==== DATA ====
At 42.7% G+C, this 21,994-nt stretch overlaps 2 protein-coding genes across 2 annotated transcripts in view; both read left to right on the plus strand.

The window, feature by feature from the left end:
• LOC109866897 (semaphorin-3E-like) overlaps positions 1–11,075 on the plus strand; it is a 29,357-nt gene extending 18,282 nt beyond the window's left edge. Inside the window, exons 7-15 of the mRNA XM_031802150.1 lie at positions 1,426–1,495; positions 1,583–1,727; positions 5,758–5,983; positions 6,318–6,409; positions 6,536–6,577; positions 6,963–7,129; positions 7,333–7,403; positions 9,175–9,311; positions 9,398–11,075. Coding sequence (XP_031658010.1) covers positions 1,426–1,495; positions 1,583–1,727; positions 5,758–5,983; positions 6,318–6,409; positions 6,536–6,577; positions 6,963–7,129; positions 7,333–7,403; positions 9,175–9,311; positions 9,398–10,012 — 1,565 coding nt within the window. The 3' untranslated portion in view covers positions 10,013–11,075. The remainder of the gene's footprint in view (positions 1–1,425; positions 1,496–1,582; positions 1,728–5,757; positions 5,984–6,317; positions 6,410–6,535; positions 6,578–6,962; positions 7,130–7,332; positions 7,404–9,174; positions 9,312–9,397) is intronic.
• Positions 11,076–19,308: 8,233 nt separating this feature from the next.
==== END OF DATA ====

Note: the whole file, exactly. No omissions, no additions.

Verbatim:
At 42.7% G+C, this 21,994-nt stretch overlaps 2 protein-coding genes across 2 annotated transcripts in view; both read left to right on the plus strand.

The window, feature by feature from the left end:
• LOC109866897 (semaphorin-3E-like) overlaps positions 1–11,075 on the plus strand; it is a 29,357-nt gene extending 18,282 nt beyond the window's left edge. Inside the window, exons 7-15 of the mRNA XM_031802150.1 lie at positions 1,426–1,495; positions 1,583–1,727; positions 5,758–5,983; positions 6,318–6,409; positions 6,536–6,577; positions 6,963–7,129; positions 7,333–7,403; positions 9,175–9,311; positions 9,398–11,075. Coding sequence (XP_031658010.1) covers positions 1,426–1,495; positions 1,583–1,727; positions 5,758–5,983; positions 6,318–6,409; positions 6,536–6,577; positions 6,963–7,129; positions 7,333–7,403; positions 9,175–9,311; positions 9,398–10,012 — 1,565 coding nt within the window. The 3' untranslated portion in view covers positions 10,013–11,075. The remainder of the gene's footprint in view (positions 1–1,425; positions 1,496–1,582; positions 1,728–5,757; positions 5,984–6,317; positions 6,410–6,535; positions 6,578–6,962; positions 7,130–7,332; positions 7,404–9,174; positions 9,312–9,397) is intronic.
• Positions 11,076–19,308: 8,233 nt separating this feature from the next.